Upcoming Deadlines Fourth Homework (Tracker Video Analysis) Due Tuesday, February 14 th (Next week)...

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Homework #4 (cont.)

Transcript of Upcoming Deadlines Fourth Homework (Tracker Video Analysis) Due Tuesday, February 14 th (Next week)...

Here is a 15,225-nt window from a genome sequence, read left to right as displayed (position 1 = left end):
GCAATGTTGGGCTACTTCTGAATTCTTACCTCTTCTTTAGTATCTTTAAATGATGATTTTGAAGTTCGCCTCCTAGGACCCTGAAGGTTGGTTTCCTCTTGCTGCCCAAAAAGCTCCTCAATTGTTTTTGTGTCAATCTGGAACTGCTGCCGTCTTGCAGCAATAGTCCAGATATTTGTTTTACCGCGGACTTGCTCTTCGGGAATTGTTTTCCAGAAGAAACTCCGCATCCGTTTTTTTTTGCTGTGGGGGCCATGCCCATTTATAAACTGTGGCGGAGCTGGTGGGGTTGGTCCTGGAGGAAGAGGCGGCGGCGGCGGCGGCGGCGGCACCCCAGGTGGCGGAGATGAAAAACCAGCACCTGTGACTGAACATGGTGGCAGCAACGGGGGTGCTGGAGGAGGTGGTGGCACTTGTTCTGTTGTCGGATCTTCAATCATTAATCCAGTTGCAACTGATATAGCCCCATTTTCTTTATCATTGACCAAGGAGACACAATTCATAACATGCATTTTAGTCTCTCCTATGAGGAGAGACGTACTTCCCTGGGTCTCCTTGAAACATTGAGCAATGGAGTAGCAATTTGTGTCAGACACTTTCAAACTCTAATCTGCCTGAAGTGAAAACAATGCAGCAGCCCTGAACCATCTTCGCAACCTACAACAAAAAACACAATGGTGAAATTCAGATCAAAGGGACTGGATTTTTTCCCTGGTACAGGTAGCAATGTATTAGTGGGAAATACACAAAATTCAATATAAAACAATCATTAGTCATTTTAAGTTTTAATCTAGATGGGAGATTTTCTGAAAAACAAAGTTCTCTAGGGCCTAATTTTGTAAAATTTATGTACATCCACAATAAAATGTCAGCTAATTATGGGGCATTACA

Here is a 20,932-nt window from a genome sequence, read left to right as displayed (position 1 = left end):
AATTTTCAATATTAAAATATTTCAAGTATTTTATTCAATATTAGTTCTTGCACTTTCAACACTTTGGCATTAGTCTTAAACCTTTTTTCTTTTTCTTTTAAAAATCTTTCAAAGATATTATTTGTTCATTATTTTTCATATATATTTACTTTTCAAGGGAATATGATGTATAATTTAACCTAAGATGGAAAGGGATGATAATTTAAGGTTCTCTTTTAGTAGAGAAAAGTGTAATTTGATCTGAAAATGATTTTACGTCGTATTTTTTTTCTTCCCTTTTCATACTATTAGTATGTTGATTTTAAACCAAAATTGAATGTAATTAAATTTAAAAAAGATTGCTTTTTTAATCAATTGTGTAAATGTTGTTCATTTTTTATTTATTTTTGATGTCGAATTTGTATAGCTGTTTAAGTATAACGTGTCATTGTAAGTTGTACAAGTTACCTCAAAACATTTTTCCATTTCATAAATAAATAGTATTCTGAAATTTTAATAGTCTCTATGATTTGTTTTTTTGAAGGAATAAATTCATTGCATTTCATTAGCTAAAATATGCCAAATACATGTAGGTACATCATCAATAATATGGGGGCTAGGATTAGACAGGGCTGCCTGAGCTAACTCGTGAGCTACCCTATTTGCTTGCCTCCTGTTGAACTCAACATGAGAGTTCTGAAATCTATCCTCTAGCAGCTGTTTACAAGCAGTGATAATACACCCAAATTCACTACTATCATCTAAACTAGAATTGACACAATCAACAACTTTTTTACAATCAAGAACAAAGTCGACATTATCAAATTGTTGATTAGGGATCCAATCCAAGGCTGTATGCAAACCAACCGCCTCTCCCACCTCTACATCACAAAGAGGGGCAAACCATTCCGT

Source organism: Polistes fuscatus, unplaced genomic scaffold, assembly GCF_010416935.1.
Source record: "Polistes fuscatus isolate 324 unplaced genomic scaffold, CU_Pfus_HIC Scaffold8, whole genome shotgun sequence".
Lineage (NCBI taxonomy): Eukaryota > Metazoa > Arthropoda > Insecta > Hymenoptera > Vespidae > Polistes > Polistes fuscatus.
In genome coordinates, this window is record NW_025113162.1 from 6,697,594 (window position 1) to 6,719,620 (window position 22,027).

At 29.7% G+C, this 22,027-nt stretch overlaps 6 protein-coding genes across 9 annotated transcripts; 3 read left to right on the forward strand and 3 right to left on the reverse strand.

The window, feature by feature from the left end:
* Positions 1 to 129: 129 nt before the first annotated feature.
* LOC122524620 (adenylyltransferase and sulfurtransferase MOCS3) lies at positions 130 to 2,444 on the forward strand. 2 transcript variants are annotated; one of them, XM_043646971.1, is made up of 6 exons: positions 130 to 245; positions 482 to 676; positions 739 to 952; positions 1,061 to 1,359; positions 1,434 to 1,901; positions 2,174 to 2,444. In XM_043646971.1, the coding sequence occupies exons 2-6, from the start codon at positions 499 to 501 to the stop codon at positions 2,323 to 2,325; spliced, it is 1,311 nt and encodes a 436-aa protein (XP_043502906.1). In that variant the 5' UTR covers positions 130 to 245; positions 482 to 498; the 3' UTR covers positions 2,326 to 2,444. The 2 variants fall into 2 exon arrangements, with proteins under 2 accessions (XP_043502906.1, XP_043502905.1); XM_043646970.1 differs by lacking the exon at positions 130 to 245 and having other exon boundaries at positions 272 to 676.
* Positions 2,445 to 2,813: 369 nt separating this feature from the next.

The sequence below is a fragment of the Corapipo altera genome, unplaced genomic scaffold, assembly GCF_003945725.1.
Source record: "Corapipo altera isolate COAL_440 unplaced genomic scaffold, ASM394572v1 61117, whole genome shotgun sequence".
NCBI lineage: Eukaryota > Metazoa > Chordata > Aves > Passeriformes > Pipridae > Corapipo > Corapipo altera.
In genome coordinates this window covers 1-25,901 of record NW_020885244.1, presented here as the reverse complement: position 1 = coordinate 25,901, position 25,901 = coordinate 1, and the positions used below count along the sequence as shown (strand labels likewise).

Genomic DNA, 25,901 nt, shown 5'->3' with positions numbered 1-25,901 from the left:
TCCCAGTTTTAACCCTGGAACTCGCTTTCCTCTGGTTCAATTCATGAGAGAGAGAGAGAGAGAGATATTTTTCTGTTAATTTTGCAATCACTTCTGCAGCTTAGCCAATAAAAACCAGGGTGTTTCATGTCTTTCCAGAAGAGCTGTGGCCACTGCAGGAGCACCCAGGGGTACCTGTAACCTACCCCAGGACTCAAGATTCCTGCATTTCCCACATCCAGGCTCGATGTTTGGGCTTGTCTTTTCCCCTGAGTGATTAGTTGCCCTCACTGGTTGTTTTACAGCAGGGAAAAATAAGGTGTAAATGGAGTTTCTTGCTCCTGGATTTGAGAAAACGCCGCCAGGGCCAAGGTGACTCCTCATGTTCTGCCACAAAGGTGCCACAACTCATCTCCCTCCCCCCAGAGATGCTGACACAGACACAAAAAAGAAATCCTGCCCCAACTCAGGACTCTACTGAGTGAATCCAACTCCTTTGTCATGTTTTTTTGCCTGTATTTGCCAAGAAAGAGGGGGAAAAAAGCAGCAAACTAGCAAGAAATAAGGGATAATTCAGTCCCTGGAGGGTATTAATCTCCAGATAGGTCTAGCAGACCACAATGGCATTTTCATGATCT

Upcoming Deadlines Fourth Homework (Tracker Video Analysis) Due Tuesday, February 14 th (Next week) 15 points (10 points if late) Fifth Homework (Analysis of Path of Action) Due Tuesday, February 21 st (In two weeks) 15 points (10 points if late) For full schedule, visit course website: ArtPhysics123.pbworks.com Pick up a clicker but dont turn it on yet. Homework Assignment #4 In this assignment youll use tracking software to analyze the motion of a falling object. The first step is to shoot video reference of an object dropped from a height of roughly four feet. You have to be the person in the video dropping the object so you may need a friend to operate the camera. Homework #4 (cont.) Plan your scene so that the object is clearly visible on each frame; make sure that the background is uncluttered. Stage the scene so that the object is in frame from the moment of release until it hits the ground. Be sure to keep the camera level and steady; the simplest way to do this is to set the camera on a table. Shoot at least 5 takes, even if they are all more or less the same. You can record one long clip or several short clips. Use the highest quality digital camera or camcorder that you can to minimize motion blur effects. Tracker Video Analysis Software For this assignment you will use Tracker, a software tool for video analysis. To download at:Tracker is a free program created by Doug Brown, a physicist at Cabrillo College. Importing Video into Tracker Run the Tracker program on your computer and import your video clip of a falling object. You may need to convert your clip into a format that Tracker can import (either MOV or AVI), if it's not already in that format. Tracking an Object in Tracker In the "Tracks" menu select "New -> Point Mass"; a Track Control window should appear. Press the second button in the Track Control window and select the "Full Trails" option. Go to the first frame in your clip that you want to analyze, hold down the shift key to change the cursor into cross-hairs, then click on the center of your object. The program will mark that position and advance one frame. Tracking an Object (cont.) Continue holding down the shift and marking the position of the object until it hits the ground (which should be after 15 to 20 frames). Due to motion blur the object will "stretch" as it falls and it may be difficult to locate the exact center but just do your best to estimate the center of the blur. Plotting the Position Data Click on the "Plots" button in the upper-right corner and select the 2 plot option. You now have two plots showing the horizontal (x) and vertical (y) positions of the object versus time. Select and drag the bar separating the plots from the data tables and pull the bar down to expand the plots window. Tracking the Ball Drop Horizontal Motion Vertical Motion Homework #4 (cont.) In the "Edit" menu select "Copy Image -> Frame" to copy the whole window to the clipboard. Open your favorite graphics program, such as Paint or PhotoShop, paste the image, then save it to a file. Finally, upload that image to your blog into a post called Tracker video analysis of falling". Visit assignment on course website to see examples. This assignment is due by 8am on Wednesday, February 14 th (next week). 15 points (if late, 10 points) Assignment Checklist * Shoot video of object dropped from a height of about four feet. Do at least 5 takes. * Track the falling object from about the time of release until it hits the ground. You may continue tracking bounces (optional). * Show plots for both horizontal (x) position versus time and vertical (y) position versus time. * Graph of vertical position versus time is roughly a parabolic arc. * Post your screen shot and reference video in a blog entry entitled "Tracker video analysis of falling" Activating your Clicker * Turn on your clicker. * Enter the channel number or letter for joining this class. Hit Enter/Send key. * Clicker should read AP123S1 * Type in your student ID; hit Enter/Send. Clicker is now ready to use. Hit any key to wake the clicker from sleep mode. Survey Question Have you looked at your classmates blogs? A)Not yet B)Looked at a couple C)Looked at many of them Note: You score 1 point of credit for answering survey questions, regardless of your answer. Review Question If the spacings near the apex arent quite right then the ball reverses direction at the top in an unnatural way, as if it hits an invisible ceiling. Which of these spacings is correct? Going up, then down A) B) C) Hitting the Ceiling Spacing A) is correct. Not having enough drawings near the apex looks like hitting an invisible ceiling. Having too many drawings makes the ball seem to hover at the apex. Going up, then down Right Wrong Very Wrong Review Question An example of the Nyquist effect is: A)Weightless freefall B)Pose-to-pose animation C)Wagon wheel illusion D)Perception of motion E)Stretch animation Nyquist Effect The brain tracks the movement of the spokes by looking for the nearest location on each frame. The Nyquist effect limits how fast a wheel can spin in an animation and still be seen as turning. Actual Rotation Illusion #1 #2 Wheel on frames #1 and #2 Wagon wheel illusion is an example of the Nyquist effect. Paths of Action Path of Action The path of action is the trajectory (tracking curve) of a moving object. Complex Path of Action Brick Drop Exercise Path of Action Brick drop exercise illustrates the path of action for falling. Line of Action vs. Path of Action The path of action indicates the trajectory for a sequence of drawings in an animation. Individual drawings have a line of action, which indicates the visual flow of action in that single drawing. Secondary Paths of Action The path of action is usually associated with the primary motion but we can also consider paths of action for secondary motion, such as the motion of a characters hand, arm, foot, etc. Primary (Jump) Secondary (Arm swing) Parabolic Arcs Paths of action of the falling brick and of a bouncing ball are parabolic arcs When gravity is the only force, the path of action is a parabolic arc. Water stream Characters in Motion Thomas Eakins Living beings obey the laws of physics, were just a little more complex than a bouncing ball. Moving & Falling Ball rolling off of a table combines horizontal and vertical motion. Falling starts with key #4, with vertical distances increasing as 1:3:5:7: Horizontal distances equally spaced as with uniform motion. Arc is the combination of uniform horizontal motion and accelerating vertical motion. Rolling off a Table Rolling off a Table, Tracked Video tracking, frame-by-frame, shows that the horizontal motion stays uniform as the vertical motion slows out. Uniform motion (Horizontal) Slowing out (Vertical) Class Demo: Fall and Fire FALL FIRE One ball is released and falls straight down. Other ball is fired horizontally. At all times the balls are at the same height. Hit the ground at the same time. Falling Brick, Video Reference 1 2 Falling Brick The path of action for the falling brick is: Uniform motion in the horizontal (constant velocity). Accelerating motion in the vertical (slowing out as in the ball drop). The center of the brick has a smooth and consistent parabolic path of action Full Parabolic Arcs Horizontal spacings are uniform. The rising and falling motion are the same. Vertical spacings slow in and out following the Odd Rule. Fourth Down at Half Time These drawings are half-way in time between the apex and the lowest points of the arc. Those drawings are a quarter of the way down from the apex and the lowest points of the arc. Sketching a Parabolic Arc (1) Start by picking the lower-left and lower-right points of the arc. Draw a box, with the top line indicating the apex height. Sketching a Parabolic Arc (2) Divide the box into quarters and mark the apex at the center of the upper line. Sketching a Parabolic Arc (3) Divide the upper boxes into quarters and mark the Fourth Down at Half Time points. Sketching a Parabolic Arc (4) Draw a smooth curve connecting the dots to create a parabolic arc. Class Demo: Sketching an Arc Use 4 th Down at Half Time to sketch the path of action for a ball rolling off a ramp. Common Errors in Arcs Wrong Right Most common error in arcs is making them straight. This example is exaggerated to make the error obvious. Nacho Libre A scene in Nacho Libre has one of the worst paths of action in cinematic history. Quiz Question Whats wrong with the spacings in these drawings of a ball thrown in the air? A)Vertical spacings wrong; horizontal spacings are OK. B)Horizontal spacings wrong; vertical spacings are OK C)Both vertical and horizontal spacings are wrong. D)Actually, the spacings are OK for this path of action. Quiz Question C) Both vertical and horizontal spacings are wrong. The vertical spacings are too uniform; the motion should slow in as it rises. The horizontal spacings should be uniform but instead they slow out going left to right. Asymmetric Arcs The arc is skewed; apex is closer to the left than right. This error tends to make the long leg of the arc too straight. Beep Beep (1952)Carefully watch Wile E. Coyotes path of action in this scene. Wile E. Coyotes Path of Action In reality, he would fall in a downward arc similar to his upward path of action. True or False? Beep Beep (1952) Wile E. Coyote travels in a parabolic arc up to the apex, then stops and falls straight downward. Bending the Laws of Physics Wile E. Coyote takes a beating but we dont feel that its animal cruelty because the laws of physics are bent, reminding us that hes in a cartoon universe. Making the action more realistic would change our emotional reaction to the scene. Attack of the Clones Review Staging Staging is one of the principles of animation. Motion is often more interesting when staged to occur with some perspective. Spend half your time planning your scene and the other half animating. Ollie Johnston Brick Drop